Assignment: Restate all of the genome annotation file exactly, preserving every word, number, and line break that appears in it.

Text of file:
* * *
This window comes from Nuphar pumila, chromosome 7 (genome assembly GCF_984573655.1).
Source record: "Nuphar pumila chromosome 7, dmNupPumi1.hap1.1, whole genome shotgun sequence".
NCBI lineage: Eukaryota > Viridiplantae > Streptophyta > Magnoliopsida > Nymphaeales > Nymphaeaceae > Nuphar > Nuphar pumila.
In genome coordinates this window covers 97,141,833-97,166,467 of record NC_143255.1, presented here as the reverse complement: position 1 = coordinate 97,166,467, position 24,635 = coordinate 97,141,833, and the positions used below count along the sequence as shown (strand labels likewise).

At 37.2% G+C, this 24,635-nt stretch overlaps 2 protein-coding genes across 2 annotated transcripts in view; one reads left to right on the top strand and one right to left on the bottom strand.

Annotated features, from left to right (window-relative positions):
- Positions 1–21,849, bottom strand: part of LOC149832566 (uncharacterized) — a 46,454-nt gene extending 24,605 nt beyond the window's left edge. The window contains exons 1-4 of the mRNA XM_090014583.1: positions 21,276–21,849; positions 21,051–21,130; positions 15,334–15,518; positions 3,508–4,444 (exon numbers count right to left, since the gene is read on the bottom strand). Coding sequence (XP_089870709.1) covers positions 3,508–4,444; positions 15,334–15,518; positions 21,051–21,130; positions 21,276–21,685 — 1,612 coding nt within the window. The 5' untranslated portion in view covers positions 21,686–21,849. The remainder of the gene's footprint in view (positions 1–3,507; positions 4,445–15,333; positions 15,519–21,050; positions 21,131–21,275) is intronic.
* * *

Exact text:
This window comes from Nuphar pumila, chromosome 7 (genome assembly GCF_984573655.1).
Source record: "Nuphar pumila chromosome 7, dmNupPumi1.hap1.1, whole genome shotgun sequence".
NCBI lineage: Eukaryota > Viridiplantae > Streptophyta > Magnoliopsida > Nymphaeales > Nymphaeaceae > Nuphar > Nuphar pumila.
In genome coordinates this window covers 97,141,833-97,166,467 of record NC_143255.1, presented here as the reverse complement: position 1 = coordinate 97,166,467, position 24,635 = coordinate 97,141,833, and the positions used below count along the sequence as shown (strand labels likewise).

At 37.2% G+C, this 24,635-nt stretch overlaps 2 protein-coding genes across 2 annotated transcripts in view; one reads left to right on the top strand and one right to left on the bottom strand.

Annotated features, from left to right (window-relative positions):
- Positions 1–21,849, bottom strand: part of LOC149832566 (uncharacterized) — a 46,454-nt gene extending 24,605 nt beyond the window's left edge. The window contains exons 1-4 of the mRNA XM_090014583.1: positions 21,276–21,849; positions 21,051–21,130; positions 15,334–15,518; positions 3,508–4,444 (exon numbers count right to left, since the gene is read on the bottom strand). Coding sequence (XP_089870709.1) covers positions 3,508–4,444; positions 15,334–15,518; positions 21,051–21,130; positions 21,276–21,685 — 1,612 coding nt within the window. The 5' untranslated portion in view covers positions 21,686–21,849. The remainder of the gene's footprint in view (positions 1–3,507; positions 4,445–15,333; positions 15,519–21,050; positions 21,131–21,275) is intronic.